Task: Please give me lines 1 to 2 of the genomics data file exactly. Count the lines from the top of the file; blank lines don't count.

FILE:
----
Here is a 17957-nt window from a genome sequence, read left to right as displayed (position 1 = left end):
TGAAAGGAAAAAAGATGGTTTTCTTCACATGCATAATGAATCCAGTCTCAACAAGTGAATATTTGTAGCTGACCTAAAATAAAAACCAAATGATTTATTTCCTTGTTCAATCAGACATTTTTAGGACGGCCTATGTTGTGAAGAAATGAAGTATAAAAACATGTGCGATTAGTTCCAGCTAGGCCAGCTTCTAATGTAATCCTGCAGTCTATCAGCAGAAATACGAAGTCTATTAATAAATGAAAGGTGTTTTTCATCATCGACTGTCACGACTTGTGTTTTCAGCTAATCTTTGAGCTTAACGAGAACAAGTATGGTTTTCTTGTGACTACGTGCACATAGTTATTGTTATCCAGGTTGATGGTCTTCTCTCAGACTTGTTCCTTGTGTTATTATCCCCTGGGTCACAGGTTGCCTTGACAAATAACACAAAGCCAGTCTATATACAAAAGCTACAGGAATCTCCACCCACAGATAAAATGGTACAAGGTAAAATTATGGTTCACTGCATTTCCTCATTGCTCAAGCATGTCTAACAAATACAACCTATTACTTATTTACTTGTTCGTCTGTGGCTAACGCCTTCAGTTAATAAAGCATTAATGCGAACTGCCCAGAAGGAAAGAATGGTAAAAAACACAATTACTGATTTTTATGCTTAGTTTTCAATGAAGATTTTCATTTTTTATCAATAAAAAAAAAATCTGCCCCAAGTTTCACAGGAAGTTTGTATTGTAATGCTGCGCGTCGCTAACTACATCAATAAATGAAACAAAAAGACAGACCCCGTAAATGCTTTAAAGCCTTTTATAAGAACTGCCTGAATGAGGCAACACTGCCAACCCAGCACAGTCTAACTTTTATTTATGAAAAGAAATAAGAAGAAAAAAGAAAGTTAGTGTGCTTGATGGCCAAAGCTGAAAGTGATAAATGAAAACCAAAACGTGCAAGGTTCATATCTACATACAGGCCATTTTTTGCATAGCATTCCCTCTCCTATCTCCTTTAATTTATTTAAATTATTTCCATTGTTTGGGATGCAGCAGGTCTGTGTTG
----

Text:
Here is a 17957-nt window from a genome sequence, read left to right as displayed (position 1 = left end):
TGAAAGGAAAAAAGATGGTTTTCTTCACATGCATAATGAATCCAGTCTCAACAAGTGAATATTTGTAGCTGACCTAAAATAAAAACCAAATGATTTATTTCCTTGTTCAATCAGACATTTTTAGGACGGCCTATGTTGTGAAGAAATGAAGTATAAAAACATGTGCGATTAGTTCCAGCTAGGCCAGCTTCTAATGTAATCCTGCAGTCTATCAGCAGAAATACGAAGTCTATTAATAAATGAAAGGTGTTTTTCATCATCGACTGTCACGACTTGTGTTTTCAGCTAATCTTTGAGCTTAACGAGAACAAGTATGGTTTTCTTGTGACTACGTGCACATAGTTATTGTTATCCAGGTTGATGGTCTTCTCTCAGACTTGTTCCTTGTGTTATTATCCCCTGGGTCACAGGTTGCCTTGACAAATAACACAAAGCCAGTCTATATACAAAAGCTACAGGAATCTCCACCCACAGATAAAATGGTACAAGGTAAAATTATGGTTCACTGCATTTCCTCATTGCTCAAGCATGTCTAACAAATACAACCTATTACTTATTTACTTGTTCGTCTGTGGCTAACGCCTTCAGTTAATAAAGCATTAATGCGAACTGCCCAGAAGGAAAGAATGGTAAAAAACACAATTACTGATTTTTATGCTTAGTTTTCAATGAAGATTTTCATTTTTTATCAATAAAAAAAAAATCTGCCCCAAGTTTCACAGGAAGTTTGTATTGTAATGCTGCGCGTCGCTAACTACATCAATAAATGAAACAAAAAGACAGACCCCGTAAATGCTTTAAAGCCTTTTATAAGAACTGCCTGAATGAGGCAACACTGCCAACCCAGCACAGTCTAACTTTTATTTATGAAAAGAAATAAGAAGAAAAAAGAAAGTTAGTGTGCTTGATGGCCAAAGCTGAAAGTGATAAATGAAAACCAAAACGTGCAAGGTTCATATCTACATACAGGCCATTTTTTGCATAGCATTCCCTCTCCTATCTCCTTTAATTTATTTAAATTATTTCCATTGTTTGGGATGCAGCAGGTCTGTGTTG